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Tens of thousands of Icelandic women, including Prime Minister Katrin Jakobsdottir (pictured), are expected to strike from paid and unpaid jobs on Tuesday in a protest against gender inequality.

REUTERS/Juan Medina

Hard Numbers: Iceland’s women stop cold, Zimbabwe faces fresh epidemic, China-Philippines high seas crash, oil majors keep betting on oil, moon gets older overnight

48: For the first time in 48 years, the women of Iceland are going on strike. The one-day work stoppage on Tuesday — which the country’s PM, Katrín Jakobsdóttir, will take part in — will spotlight unequal pay between men and women, as well as gender-based violence. Although Iceland tops the list for global gender pay equality among countries, women still earn 21% less than men in some jobs.

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A Soyuz-2.1b rocket booster with a Fregat upper stage and the lunar landing spacecraft Luna-25 blasts off from a launchpad at the Vostochny Cosmodrome in the far eastern Amur region, Russia, on Aug. 11, 2023.

Roscosmos/Vostochny Space Centre/Handout via REUTERS/File Photo

Fly me to the moon – or maybe not

Russia’s first lunar mission in 47 years made contact of the wrong kind this weekend when its Luna-25 spaceship crash-landed on the surface of the moon. According to the Russian space program Roscosmos, the craft, also called the Luna-Glob-Lander, “switched to an off-design orbit” before it met its demise.

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Artemis and the lunar economy

Transcript

Listen: There is a big difference between NASA’s current Artemis program and its Apollo program of five decades ago. This time, there is a long-term plan for humans on the moon. “We don't want to just touch it and come back and say we're done. We want to go there and stay there,” says NASA astronaut Raja Chari. He adds, “To do that, we need to go where there's resources.”

In the latest episode of Next Giant Leap, a podcast produced in partnership between GZERO and Canadian space company MDA, Raja Chari tells host Kevin Fong that the most valuable known resource on the moon is water ice, which could be used to sustain life in lunar bases. Water ice is most abundant in craters around the moon’s south pole. NASA is enlisting commercial companies such as SpaceX, Astrobotic Technology, and MDA to help get its astronauts to the polar region and in a position to ‘live off the land’ there.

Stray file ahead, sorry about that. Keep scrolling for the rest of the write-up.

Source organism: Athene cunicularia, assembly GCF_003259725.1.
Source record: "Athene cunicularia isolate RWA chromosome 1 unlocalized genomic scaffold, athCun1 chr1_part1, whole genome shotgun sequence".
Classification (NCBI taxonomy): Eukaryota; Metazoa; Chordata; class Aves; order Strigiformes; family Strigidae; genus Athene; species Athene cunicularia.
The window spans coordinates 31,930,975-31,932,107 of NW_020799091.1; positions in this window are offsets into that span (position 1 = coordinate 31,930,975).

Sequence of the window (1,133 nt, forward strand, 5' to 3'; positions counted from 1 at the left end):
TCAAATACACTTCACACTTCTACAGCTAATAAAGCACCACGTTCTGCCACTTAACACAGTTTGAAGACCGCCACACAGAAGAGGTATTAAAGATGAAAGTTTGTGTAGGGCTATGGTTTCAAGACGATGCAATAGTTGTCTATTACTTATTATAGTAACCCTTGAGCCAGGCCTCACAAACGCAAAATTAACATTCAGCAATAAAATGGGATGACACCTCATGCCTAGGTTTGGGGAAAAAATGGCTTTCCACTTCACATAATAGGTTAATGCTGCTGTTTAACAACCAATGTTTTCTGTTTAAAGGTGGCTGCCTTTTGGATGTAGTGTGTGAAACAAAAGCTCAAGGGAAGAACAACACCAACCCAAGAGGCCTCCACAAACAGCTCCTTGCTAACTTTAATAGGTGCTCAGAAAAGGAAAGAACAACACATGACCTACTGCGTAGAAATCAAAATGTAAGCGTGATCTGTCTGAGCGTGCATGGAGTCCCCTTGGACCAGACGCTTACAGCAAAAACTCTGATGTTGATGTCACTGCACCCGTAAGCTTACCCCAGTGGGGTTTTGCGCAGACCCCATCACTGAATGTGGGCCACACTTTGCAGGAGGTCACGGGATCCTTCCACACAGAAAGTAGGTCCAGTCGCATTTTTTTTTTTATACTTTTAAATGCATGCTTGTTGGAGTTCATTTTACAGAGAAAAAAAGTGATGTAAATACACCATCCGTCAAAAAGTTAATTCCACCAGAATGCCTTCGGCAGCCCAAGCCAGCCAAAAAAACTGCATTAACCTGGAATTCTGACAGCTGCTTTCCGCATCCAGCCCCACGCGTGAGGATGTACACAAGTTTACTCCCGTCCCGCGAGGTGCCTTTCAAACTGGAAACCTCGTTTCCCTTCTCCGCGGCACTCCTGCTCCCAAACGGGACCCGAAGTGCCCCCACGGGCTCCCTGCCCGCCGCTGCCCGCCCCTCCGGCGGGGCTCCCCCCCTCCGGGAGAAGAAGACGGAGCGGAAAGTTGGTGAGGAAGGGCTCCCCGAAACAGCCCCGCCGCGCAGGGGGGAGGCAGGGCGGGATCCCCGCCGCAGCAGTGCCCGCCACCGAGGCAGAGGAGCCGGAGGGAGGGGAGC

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Mission to the Moon, with Artemis II astronaut Jeremy Hansen

Transcript

Listen: In November 2024, astronaut Jeremy Hansen will take one giant leap for both space exploration and his country, Canada. He will be the first non-American to fly to the moon. Hansen has been selected as one of the four crew members of Artemis II - the NASA-led mission to send humans to and around the moon for the first time in more than fifty years.

In the first episode of Next Giant Leap, a podcast produced in partnership between GZERO Media and the space company MDA, Jeremy Hansen tells host Kevin Fong why he believes humanity needs to return to the moon, and how a successful Artemis 2 flight will pave the way for the first attempt to land two people on the lunar surface since the Apollo era.

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Finland joins NATO in face off against Russia
Finland joins NATO, bolstering Russia's strategic foes | World In :60 | GZERO Media

Finland joins NATO in face off against Russia

Ian Bremmer shares his insights on global politics this week on World In :60.

With Finland officially joining NATO, what does it mean for Russia?

Well, this is exactly what Putin did not want to have happen, right? Ostensibly, the reason for his invasion into Ukraine was because Ukraine was moving towards NATO and that was unacceptable. Of course, now you've got 800 additional miles of border with very well-defended Finland, part of NATO as of today, facing off against Russia. This is just one of many examples, but a very important, not just symbolic, one of how Putin made a very serious misjudgment in the way the West would respond to that invasion.